"I know that she is late, but she really comes."  This sentence became a commonplace among homeless people who gather at 8pm on Thursdays at the Florianópolis Cathedral plaza to taste the infallible and substantial soup of this lady. When the city became virtually impassable on January 11, due to one of the hardest rainfall over the isle, Ângela arrived at 9:15pm. "Some other people who distributes bread and juice also on Thursdays didn´t come and we ran out of soup for the first time since 2008", tells her.

Without any support from NGOs or any other volunteering entity, she cooks at home enough food to fill from six to eight 20-liter jars. "It usually accounts for 120, 130 persons. I take milk cartons to serve the soup", explained her. The solidary initiative began 10 years ago, caused by a family tragedy. Her only child, Eduardo, was found dead during a trip to Japan in September 2007. Ângela got depressed. She gets touched even today and doesn´t like to talk about this.

Besides fixing soups, the retired woman helps Haitian refugees. She rents a house in the neighborhood of Carvoeira where 17 Haitian persons currently live, four of them unemployed. "Those who work pay R$270 per month", told her. According to her, the amount paid doesn´t cover the expenditures and she pays the pending costs on her own.

The help to the Haitians also involves escorting them to public bodies to register for official documents, helping them to write a resume and look for a job. Ângela is now focused on helping an Haitian couple to bring their four children left with their 98-year old grandmother in Haiti. The idea is to raise R$12 thousand in a raffle to be run in May.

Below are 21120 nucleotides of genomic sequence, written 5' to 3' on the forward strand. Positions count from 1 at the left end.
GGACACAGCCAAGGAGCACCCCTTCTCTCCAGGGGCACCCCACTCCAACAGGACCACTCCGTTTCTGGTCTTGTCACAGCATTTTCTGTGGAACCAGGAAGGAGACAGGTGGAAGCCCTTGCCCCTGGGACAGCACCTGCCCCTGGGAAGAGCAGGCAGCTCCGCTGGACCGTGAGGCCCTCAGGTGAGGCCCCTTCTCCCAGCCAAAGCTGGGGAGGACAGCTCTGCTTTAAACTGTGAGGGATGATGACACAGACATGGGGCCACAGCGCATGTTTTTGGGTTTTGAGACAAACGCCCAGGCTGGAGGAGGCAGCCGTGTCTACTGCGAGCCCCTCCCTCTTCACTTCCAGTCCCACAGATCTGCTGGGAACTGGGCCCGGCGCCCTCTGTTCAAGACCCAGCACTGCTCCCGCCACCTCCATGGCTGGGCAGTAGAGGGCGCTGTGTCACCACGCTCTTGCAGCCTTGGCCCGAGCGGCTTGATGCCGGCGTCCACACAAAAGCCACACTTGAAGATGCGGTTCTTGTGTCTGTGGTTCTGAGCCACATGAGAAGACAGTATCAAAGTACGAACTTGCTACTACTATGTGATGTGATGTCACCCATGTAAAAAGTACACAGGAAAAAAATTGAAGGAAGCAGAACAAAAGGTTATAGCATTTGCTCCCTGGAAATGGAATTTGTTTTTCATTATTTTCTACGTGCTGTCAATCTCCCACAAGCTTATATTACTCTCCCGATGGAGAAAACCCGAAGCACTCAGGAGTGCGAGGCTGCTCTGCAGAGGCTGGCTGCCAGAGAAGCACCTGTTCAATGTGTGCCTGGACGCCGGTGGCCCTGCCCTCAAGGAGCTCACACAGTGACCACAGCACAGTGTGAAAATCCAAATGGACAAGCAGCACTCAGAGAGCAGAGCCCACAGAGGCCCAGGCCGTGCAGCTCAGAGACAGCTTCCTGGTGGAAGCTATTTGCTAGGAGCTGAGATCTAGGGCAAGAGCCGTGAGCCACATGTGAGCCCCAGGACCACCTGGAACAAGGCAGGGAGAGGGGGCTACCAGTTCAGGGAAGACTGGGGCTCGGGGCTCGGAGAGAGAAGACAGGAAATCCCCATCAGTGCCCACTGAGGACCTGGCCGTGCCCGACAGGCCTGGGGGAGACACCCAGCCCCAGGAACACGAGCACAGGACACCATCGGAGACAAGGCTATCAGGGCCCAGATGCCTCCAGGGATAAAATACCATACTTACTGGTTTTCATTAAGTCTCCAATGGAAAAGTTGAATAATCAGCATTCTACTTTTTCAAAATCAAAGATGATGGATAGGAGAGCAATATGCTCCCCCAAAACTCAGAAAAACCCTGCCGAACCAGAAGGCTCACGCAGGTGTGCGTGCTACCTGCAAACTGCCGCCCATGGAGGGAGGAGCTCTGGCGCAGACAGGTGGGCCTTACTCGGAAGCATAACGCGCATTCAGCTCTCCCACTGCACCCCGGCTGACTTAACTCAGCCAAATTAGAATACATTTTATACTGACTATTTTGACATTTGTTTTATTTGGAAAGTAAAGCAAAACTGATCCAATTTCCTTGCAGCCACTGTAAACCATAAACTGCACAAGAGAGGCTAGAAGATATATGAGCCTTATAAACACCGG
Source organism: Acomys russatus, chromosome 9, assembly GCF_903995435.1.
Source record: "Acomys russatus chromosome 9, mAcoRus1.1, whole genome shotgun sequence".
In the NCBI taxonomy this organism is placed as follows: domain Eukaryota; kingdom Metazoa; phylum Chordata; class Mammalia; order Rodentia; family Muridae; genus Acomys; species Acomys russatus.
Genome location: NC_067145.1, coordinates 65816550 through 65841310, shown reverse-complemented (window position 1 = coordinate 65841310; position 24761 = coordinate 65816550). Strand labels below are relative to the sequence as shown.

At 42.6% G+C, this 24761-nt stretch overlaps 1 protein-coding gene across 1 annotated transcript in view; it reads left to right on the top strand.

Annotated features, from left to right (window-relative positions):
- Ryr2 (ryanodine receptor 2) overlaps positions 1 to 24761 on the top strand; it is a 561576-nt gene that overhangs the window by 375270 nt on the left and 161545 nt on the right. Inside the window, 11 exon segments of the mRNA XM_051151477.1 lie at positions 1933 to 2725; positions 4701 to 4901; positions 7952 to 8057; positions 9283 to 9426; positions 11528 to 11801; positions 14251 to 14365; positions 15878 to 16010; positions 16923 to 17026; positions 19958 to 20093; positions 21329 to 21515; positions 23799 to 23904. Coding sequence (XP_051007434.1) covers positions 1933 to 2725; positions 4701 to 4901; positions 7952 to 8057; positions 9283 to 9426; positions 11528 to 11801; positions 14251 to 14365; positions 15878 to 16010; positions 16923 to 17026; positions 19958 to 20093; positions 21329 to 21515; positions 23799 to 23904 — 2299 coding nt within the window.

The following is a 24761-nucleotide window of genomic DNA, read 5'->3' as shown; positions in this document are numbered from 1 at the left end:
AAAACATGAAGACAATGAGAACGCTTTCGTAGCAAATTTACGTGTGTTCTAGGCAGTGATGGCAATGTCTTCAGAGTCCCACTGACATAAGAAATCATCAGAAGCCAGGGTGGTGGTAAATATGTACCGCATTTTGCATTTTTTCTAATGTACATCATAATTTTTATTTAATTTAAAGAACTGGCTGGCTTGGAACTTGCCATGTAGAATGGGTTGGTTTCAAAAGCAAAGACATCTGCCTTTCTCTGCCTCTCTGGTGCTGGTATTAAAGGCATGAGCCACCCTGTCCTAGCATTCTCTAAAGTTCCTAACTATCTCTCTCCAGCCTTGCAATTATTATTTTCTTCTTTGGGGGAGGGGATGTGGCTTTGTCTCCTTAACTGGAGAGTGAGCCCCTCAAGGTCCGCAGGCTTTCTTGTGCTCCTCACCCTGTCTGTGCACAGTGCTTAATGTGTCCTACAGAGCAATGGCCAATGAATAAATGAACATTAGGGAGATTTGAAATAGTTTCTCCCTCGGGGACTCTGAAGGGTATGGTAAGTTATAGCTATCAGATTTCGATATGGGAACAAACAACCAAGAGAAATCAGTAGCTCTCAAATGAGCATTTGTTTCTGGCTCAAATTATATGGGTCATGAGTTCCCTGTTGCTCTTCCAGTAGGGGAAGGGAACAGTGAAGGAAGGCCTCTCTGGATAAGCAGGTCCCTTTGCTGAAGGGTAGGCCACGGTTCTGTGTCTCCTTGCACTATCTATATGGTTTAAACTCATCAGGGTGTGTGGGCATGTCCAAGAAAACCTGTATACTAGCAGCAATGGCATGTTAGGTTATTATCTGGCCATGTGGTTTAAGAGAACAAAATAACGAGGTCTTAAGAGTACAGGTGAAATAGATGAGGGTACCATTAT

Chama and Nova Acrópole in Ceará

Mariana Moura is a psychologist involved in a voluntary work in the Humanitarian Center for Motherhood Support - CHAMA, a group that supports pregnant women in situation of vulnerability. She is also a volunteer in Nova Acrópole, a NGO that works with philosophy.

In the CHAMA project, Mariana sheltered either homeless women or those who suffered violence from their husbands or even those who were expelled by their families and had no place to go. "We support the immediate postpartum and nursing, which is a moment when women are quite vulnerable due to anxiety and psychic aspects and they need the follow up of a psychologist", explained her.

Octo project in Rio de Janeiro

Agláia Tavares is an IBGE servant for 17 years. She works with hand-woven wool caps for the Octo project, which donates crochet octopuses and caps to premature children born in neonatal units. The servant spends at least two hours per week to produce the small caps.

The donation aims at keeping the babies calm and sheltered and replacing the tubes of the incubators for the tentacles of the octopus, as children tend to grasp them. As the IBGE servant doesn´t work with crochet, but rather with knitting, she began to produce caps instead of octopuses to warm the premature children in the cold maternity hospitals.

Agláia began to work as a volunteer in projects that received the caps in 2016, firstly for a university hospital and later for the Octo project. She says that she coupled skills and pleasure of the handwork with the will to be solidary: "It is a very good hobby. Why not using this hobby to help someone?", concludes her.

Get to know other stories on volunteering in the March edition of the Retratos Magazine here.